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Visiting Assistant Professor of Women's Studies and South Asian Religions and WSRP Research Associate
56 Francis Ave.
Kristin Bloomer (BA, Wesleyan University; MFA, University of Montana; BA, MA, Cambridge University; MA, PhD, University of Chicago) is an Assistant Professor of Religion at Carleton College in Northfield, Minnesota. She teaches courses on religion and the body, world Christianities, religions of South Asia, and women's and gender studies. Her research pertains to Hinduism, Roman Catholicism, and spirit possession in postcolonial south India; her more general interests lie in exploring historically specific articulations of subjectivity, with particular attention to religiosity, gender, ritual, and embodiment. Her book manuscript, "Possessed by Mary: Hinduism, Catholicism, and Spirit Possession in Contemporary Tamil Nadu, South India," is an ethnography of Marian spirit possession in India's most southeastern state. Her methods aim to explore and problematize ideas of agency and of subjectivity that pertain not only to the postcolonial "Other," but also to the anthropologist-scholar.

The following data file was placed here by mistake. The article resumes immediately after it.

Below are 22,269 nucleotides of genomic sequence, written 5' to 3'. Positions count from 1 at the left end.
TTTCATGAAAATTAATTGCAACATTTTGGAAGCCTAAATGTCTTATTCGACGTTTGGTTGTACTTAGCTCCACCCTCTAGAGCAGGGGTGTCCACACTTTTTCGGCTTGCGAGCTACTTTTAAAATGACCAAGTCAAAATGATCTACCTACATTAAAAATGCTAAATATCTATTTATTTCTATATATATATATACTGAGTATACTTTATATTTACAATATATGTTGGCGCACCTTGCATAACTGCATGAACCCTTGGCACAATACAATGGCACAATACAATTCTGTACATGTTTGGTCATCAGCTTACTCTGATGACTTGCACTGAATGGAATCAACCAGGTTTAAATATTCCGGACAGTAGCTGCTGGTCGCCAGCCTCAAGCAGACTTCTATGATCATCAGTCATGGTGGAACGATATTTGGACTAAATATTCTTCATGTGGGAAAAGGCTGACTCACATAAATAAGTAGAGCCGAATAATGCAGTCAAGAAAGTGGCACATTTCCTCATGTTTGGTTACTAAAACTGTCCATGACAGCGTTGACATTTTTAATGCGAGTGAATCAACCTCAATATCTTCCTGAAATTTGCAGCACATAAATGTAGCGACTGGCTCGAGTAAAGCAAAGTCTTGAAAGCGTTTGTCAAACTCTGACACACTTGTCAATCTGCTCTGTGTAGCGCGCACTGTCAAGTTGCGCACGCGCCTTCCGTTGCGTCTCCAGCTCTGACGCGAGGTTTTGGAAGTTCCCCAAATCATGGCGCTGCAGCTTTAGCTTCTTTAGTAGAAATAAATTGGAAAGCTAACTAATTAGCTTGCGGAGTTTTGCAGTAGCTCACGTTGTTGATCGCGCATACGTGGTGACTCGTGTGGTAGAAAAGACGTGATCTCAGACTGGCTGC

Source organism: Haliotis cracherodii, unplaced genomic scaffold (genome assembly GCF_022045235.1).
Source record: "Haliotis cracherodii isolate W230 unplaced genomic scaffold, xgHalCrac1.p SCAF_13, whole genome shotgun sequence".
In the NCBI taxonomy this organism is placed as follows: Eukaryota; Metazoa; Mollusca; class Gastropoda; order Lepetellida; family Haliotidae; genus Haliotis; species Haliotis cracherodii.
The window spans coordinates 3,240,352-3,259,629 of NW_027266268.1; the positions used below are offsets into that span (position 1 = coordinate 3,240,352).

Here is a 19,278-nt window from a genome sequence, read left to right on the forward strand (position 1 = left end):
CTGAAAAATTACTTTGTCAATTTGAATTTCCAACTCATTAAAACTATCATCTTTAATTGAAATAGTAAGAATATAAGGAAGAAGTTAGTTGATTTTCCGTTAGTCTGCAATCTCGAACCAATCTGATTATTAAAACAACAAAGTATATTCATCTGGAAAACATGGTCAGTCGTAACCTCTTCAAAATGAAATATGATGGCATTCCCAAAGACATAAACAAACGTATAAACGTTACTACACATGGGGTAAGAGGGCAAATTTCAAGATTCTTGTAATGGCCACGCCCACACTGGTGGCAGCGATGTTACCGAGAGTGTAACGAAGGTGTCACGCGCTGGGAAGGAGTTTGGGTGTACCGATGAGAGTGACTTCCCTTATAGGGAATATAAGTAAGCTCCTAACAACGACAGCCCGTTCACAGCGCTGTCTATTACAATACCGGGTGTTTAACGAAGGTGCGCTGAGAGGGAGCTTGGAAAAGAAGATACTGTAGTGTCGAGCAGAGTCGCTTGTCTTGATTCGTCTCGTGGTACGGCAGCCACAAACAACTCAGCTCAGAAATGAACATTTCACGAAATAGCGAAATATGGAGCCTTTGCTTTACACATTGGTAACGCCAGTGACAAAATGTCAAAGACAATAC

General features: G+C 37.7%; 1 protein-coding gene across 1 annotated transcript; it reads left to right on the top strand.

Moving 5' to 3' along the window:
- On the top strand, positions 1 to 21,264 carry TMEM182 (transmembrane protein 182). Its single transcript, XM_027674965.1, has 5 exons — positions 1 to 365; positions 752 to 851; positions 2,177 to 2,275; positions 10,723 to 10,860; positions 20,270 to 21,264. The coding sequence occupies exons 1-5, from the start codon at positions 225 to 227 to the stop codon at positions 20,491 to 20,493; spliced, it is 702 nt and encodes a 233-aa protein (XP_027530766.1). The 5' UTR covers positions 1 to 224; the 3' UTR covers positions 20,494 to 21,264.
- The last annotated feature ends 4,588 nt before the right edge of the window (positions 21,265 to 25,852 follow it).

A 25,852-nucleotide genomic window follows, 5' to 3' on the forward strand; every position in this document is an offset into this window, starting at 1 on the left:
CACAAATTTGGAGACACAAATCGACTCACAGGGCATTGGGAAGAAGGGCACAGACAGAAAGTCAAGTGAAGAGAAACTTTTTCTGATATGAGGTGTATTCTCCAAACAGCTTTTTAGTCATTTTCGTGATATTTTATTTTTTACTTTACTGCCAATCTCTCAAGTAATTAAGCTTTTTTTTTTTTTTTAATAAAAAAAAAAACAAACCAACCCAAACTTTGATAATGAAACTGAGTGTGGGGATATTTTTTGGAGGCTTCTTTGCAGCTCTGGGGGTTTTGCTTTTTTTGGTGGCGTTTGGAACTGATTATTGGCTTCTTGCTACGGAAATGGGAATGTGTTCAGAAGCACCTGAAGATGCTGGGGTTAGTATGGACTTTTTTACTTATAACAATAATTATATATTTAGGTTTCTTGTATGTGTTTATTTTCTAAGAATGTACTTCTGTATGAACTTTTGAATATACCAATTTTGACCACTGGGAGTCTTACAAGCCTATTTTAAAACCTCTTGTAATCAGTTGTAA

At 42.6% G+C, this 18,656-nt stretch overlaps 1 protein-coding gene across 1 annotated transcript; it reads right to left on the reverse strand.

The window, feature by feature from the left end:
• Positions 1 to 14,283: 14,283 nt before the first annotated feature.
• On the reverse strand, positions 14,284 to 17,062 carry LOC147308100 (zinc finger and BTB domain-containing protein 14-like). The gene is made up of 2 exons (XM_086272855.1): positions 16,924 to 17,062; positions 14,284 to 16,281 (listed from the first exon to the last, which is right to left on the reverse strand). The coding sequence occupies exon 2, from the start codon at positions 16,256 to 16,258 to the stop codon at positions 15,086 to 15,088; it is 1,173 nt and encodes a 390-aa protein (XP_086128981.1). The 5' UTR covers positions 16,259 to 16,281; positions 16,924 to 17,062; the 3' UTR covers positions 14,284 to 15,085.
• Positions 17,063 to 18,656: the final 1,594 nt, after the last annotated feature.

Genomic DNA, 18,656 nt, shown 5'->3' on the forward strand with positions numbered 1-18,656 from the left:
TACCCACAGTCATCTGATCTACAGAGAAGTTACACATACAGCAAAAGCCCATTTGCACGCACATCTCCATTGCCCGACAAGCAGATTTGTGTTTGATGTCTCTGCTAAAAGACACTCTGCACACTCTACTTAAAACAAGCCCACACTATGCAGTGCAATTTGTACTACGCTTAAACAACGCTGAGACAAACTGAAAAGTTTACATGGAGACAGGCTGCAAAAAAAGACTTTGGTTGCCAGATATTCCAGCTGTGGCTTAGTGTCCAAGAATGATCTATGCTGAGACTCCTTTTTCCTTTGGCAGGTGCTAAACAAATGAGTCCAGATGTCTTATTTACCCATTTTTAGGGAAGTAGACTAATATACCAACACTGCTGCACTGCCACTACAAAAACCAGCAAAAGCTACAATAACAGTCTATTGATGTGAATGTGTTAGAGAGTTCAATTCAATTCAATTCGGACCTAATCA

Bloomer's academic publications include "Hermeneutics," in Theory in Social and Cultural Anthropology: An Encyclopedia, eds. Richard Warms and John McGee (SAGE, forthcoming); "Comparative Theology, Comparative Religions, and Hindu-Christian Studies: Ethnography as Method," in The Journal of Hindu-Christian Studies, 2008; and "Notes from the Field: Retrieving the Dead," The Martin Marty Center for Religion and Culture Web Forum, University of Chicago, February 2005.
Before entering academia, she earned an MFA in nonfiction writing and worked for several years as a print journalist. Following her PhD at the University of Chicago, she taught as an assistant professor of religion at the University of Hawaii at Manoa, where she was affiliated with Women's Studies and the Center for South Asian Studies. It was there she learned—among various other thrilling adventures—how to surf. These skills remain surprisingly useful, even in the Midwest.